Sting bomb: When millions of bees are unleashed

SUCHAT PEDERSON / ASSOCIATED PRESS
SUCHAT PEDERSON / ASSOCIATED PRESS
Posted: May 23, 2014

NEWARK, Del. - A lone honeybee, its wings wet and its mind likely muddled, crawled across a porch on Old Cooches Bridge Road yesterday, a seemingly safe haven amid the bee-pocalypse all around.

Just 100 yards away, across the busy lanes of Interstate 95 near the University of Delaware, the scene along a northbound on-ramp resembled a tiny battlefield after a major conflict. Bees clung to a gnarled guardrail, barely moving, while others tried to fly between the raindrops, in and out of the many smashed, wooden hives spilled all over the small strip of grass.

A traffic sign warned passing motorists to keep their windows up to avoid "bee swarms."

Eventually, the National Guard and local firefighters showed up, dousing everything with a soapy-looking liquid and taking the debris away as millions of bees dispersed or floated away in the foam.

Mike Wham, an amateur beekeeper from Worton, Md., stood in the drizzle, shaking his head.

"It's just a damn shame," said Wham, 56. "So many bees. I was hoping I could catch a couple."

This is what takes place after a truckload of honeybees tips over, as happened at 6:10 p.m. Tuesday - 460 crated hives containing up to 20 million of the insects, all spilled out into the open and ready to sting. Most were scooped up by a South Jersey beekeeper, but their fate still hinges on the survival of the queens inside the hives.

The bees belonged to Eisele Pollination and Honey, a company based in Michigan and Florida, and were traveling north from their winter home near Miami, all the way up the East Coast to Allen's Blueberry Freezer in Ellsworth, Maine, where they would be used to pollinate the blueberry bushes for a few weeks.

The owner did not return a request for comment.

The Delaware accident offered a rare glimpse into an industry in which billions of domesticated honeybees buzz up and down American highways every year, experts say, shipped off to Maine and Massachusetts to pollinate blueberries or cranberries or all the way out to California to pollinate almond groves.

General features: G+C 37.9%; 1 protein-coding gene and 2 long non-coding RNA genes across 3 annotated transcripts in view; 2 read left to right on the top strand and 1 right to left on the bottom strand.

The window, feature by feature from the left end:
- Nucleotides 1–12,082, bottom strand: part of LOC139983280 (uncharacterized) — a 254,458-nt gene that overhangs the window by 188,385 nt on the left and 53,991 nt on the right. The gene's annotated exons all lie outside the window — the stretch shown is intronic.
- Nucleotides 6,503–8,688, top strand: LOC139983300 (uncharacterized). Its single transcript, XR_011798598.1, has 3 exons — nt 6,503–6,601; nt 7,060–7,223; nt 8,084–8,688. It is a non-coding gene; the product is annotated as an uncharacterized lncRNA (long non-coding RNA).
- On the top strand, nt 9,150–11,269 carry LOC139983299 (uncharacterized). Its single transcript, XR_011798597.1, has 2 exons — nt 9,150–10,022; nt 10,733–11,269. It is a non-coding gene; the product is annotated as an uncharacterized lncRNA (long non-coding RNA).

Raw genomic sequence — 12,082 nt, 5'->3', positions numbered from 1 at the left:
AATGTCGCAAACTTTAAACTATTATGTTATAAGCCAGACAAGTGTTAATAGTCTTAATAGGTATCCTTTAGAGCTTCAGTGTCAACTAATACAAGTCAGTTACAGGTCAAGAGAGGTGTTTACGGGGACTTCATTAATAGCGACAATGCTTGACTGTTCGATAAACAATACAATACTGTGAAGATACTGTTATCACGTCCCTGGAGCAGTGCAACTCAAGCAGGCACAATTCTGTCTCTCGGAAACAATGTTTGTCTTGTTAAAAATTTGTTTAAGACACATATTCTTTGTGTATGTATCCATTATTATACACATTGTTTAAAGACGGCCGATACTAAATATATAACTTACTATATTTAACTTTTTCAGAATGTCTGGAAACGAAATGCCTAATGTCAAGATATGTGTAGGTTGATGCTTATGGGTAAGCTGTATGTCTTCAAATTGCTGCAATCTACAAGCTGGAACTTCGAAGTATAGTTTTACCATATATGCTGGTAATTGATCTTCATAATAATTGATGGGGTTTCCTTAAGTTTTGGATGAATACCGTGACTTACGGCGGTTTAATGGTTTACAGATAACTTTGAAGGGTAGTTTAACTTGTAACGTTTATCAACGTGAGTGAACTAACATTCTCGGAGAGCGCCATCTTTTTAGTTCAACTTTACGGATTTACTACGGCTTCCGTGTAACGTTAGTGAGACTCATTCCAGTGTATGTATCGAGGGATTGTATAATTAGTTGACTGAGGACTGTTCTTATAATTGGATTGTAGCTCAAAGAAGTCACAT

They're driven during the day, and the wind prevents them from flying out. The drivers sleep at night, when the bees huddle close inside the hives to stay warm.

"It's a huge part of American farming," said Keith Seifert, 25, of the Sweet Bee Co. near Orlando, Fla. "It's a big loss for all of us when something like this happens."

North America's population of wild honeybees is almost nonexistent, decimated by mites and by colony-collapse disorder, the sudden death of a colony's worker bees, the experts said. And without these convoys of domesticated bees trucking around, the grocery store would be a different place.

"About one-third of the world's crops wouldn't exist without honeybees," said Bill Leitzinger, vice president of the Delaware Beekeepers Association. "They are essential, and without them there's no blueberries, no apples, no almonds."

The Bee Team

That's why Harvey's Honey in Monroeville, Salem County, N.J., sprang into action Tuesday after the 2007 Freightliner tractor-trailer driven by Adolfo Guerro, 55, of Miami, overturned as it tried to negotiate the I-95 on-ramp from Delaware Route 896 northbound.

"Beekeepers help out beekeepers," said Rob Harvey, 35. "We know how important they are."

Agitated and confused by all the mayhem, the bees swarmed around the crash scene to defend the individual queens inside each hive, stinging Guerro and two other passengers, both Florida men, up to 100 times. Guerro later was issued a citation for having an unsafe load, authorities said.

The swarming bees prompted Delaware State Police to activate a "Honey Bee Swarm Removal Plan," which includes bringing in beekeepers like those from Harvey's Honey, in business since 1979.

Harvey said the swarms were still thick, the bees still angry, after he and a half-dozen co-workers made the 30-mile trek west to Newark.

"It was a pretty good mess down there, for sure," Harvey said. "They were still pissed off."

Harvey said his crew suffered dozens of stings but managed to salvage about 275 hives - millions of bees - and hauled them back to the family operation on Route 40 that's usually home to 4,000 hives. Each hive lives and dies by its queen, and depending on the condition of each queen inside and how high the bees' general stress levels rose, Harvey said, it was still touch-and-go.

"They're still angry right now," Harvey's mother, Dottie Harvey, 58, said yesterday at the family farm in Monroeville. "They're out there flying all over the place."

Meanwhile, that disoriented bee on Old Cooches Bridge Road had found a friend in Lisa Hoberg.

"I'm a real tree hugger," Hoberg said. "I was hoping I would see one after I heard [about the accident]. All you ever see are wasps and carpenter bees."


On Twitter: @JasonNark

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